- Useless Phone Calls – I have witnessed (or overheard, I suppose) phone calls that take longer to spit out the “thank you for your hard work” and “please excuse my rudeness” than it takes to get through the actual content of the conversation. This is an intercompany thing – clients and individuals working together in different departments or different companies will pick up the phone to call each other about inane details of projects. Rather than, say, create an organized list of questions/comments/concerns, phone calls are made to confirm, re-confirm, excuse, confirm emails, and more. Again, constantly being on the phone is an excellent way to appear busy, especially when one’s boss constantly hears business speak spewing from your mouth. The useless phone call does this perfectly.
- “Update” Meetings – you are part of a team working on a project, and you work together on a regular basis. You email one another daily, chat in person, and move forward on your project as a group. However, inevitably, the ranking officer in your group will call a meeting to discuss the current status of the project. Probability of whiteboard use is high. The meeting will be held in a space where the immediate supervisor or boss can see or hear that you are having a meeting. Someone will note everything that was written on the whiteboard during the meeting and send it to all team members. Whoever called the meeting will request it also be sent to a supervisor or boss. The group will set “goals” in the meeting that will be disregarded almost immediately, but all team members will note in company emails regarding the meeting that “the meeting was a great help,” they are “glad everyone is on the same page,” and “the project is moving in a positive direction”. The next day in the office will be exactly the same as the days preceding the meeting.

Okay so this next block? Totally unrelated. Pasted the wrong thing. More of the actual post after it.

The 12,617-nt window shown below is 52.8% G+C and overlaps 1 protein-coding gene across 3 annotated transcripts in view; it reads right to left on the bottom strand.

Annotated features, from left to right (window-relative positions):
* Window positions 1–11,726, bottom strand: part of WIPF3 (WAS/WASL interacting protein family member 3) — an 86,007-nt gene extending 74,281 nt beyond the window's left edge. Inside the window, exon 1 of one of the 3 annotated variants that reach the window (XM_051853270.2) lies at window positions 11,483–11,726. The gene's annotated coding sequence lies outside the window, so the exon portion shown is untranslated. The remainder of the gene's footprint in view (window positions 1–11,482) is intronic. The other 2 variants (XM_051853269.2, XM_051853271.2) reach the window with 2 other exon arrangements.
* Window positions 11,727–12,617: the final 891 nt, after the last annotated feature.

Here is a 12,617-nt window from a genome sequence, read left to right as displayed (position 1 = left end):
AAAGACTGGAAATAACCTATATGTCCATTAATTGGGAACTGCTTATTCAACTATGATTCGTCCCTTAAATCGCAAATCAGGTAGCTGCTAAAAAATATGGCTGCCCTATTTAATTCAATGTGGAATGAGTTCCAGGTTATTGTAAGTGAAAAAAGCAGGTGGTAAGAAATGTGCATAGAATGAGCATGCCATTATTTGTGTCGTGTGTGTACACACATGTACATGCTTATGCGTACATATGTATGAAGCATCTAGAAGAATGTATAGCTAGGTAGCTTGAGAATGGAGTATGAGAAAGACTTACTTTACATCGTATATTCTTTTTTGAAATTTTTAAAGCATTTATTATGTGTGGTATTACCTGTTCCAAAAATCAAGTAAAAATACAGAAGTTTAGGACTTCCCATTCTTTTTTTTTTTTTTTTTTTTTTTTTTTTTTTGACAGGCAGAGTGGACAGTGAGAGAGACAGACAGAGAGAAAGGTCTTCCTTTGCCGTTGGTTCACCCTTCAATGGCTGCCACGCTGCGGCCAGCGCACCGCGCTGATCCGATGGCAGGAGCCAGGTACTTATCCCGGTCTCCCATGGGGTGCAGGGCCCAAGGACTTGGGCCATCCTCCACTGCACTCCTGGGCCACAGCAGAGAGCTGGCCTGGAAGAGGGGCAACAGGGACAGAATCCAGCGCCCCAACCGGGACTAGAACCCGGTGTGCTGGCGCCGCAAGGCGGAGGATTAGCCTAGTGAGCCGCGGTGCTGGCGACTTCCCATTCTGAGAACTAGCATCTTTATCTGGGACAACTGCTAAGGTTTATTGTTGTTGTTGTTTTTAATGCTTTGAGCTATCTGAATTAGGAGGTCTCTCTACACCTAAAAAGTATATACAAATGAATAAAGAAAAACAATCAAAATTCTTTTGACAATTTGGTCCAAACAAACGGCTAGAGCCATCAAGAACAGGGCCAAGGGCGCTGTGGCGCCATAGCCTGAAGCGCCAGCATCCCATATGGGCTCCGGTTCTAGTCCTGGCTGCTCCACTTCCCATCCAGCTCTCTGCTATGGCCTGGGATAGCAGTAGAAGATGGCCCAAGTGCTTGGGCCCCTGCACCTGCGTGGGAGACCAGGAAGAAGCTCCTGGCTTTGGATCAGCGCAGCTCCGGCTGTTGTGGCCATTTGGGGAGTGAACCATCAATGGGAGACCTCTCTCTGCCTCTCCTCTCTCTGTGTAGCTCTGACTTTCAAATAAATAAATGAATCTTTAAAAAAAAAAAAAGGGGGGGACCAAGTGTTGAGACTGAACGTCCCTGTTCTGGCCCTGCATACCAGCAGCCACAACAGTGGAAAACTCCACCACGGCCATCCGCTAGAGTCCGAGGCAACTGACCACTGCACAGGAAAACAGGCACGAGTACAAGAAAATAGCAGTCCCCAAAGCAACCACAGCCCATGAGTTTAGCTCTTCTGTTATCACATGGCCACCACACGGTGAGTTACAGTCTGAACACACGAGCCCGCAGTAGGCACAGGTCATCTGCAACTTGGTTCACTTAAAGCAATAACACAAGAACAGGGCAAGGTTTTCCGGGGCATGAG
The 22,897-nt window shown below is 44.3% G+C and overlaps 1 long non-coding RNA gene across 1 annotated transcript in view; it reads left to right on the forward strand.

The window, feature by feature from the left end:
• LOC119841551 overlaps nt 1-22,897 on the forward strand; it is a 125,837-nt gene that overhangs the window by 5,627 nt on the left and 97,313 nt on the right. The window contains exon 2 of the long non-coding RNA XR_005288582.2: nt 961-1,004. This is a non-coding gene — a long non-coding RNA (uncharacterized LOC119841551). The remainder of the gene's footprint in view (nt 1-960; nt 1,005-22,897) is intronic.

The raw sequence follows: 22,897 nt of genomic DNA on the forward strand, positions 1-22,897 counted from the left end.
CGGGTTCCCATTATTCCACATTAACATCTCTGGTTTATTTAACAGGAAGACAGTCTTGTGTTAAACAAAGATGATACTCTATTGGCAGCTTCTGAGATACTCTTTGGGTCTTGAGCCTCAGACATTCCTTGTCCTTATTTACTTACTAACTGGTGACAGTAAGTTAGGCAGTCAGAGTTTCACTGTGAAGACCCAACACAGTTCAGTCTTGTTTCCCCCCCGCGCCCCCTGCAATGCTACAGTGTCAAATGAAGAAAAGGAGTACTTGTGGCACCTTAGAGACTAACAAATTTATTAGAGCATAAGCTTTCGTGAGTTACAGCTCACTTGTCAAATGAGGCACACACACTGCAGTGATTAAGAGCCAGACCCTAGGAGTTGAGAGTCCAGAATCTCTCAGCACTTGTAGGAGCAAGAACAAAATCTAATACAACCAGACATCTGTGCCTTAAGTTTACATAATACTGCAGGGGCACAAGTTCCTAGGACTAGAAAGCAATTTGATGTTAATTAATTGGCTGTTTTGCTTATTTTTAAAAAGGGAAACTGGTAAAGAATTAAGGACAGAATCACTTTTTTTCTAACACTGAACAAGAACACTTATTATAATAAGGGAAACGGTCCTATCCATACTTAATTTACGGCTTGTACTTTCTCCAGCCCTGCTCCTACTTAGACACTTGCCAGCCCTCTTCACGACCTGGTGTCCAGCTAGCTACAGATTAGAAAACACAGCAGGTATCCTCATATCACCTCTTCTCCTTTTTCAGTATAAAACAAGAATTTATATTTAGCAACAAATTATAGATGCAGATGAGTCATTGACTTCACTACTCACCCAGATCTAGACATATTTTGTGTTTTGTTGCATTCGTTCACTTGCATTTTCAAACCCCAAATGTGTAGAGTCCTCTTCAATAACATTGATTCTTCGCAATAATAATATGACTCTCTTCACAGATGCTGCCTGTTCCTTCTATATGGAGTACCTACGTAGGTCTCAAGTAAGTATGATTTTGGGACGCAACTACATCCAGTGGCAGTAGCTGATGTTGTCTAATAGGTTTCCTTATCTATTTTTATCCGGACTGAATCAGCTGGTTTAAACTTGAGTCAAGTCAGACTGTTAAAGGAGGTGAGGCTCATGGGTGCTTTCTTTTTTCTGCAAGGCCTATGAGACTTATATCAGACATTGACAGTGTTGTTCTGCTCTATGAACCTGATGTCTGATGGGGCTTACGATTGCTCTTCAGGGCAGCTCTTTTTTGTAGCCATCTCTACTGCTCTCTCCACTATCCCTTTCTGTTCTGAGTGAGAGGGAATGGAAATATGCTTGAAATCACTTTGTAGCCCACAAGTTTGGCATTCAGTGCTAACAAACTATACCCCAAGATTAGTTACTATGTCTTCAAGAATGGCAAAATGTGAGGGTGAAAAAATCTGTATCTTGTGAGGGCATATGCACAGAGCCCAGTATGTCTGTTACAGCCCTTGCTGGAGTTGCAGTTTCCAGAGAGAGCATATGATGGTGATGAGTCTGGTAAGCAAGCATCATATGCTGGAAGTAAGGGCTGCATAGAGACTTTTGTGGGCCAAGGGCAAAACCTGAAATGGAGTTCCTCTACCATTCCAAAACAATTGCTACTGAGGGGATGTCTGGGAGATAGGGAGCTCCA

- Random Changes to Regular Work – if your office has any kind of protocol regarding email, hours reporting, report submissions, etc., it will be occasionally and seemingly for no reason changed. This is both a) to see who is actually paying attending to orders that come from higher ups and b) to make people do something else that will take up time. The changes are inane, and overall useless time wasters, but that’s the point.
- Meetings and Seminars – out of office time (especially time alone) is excellent. Allotting extra time for transportation to get to a meeting or scheduling a seminar on a work day both removes one from the office scenario and makes one seem to be doing something productive for the company for the entire duration of the time away from the office.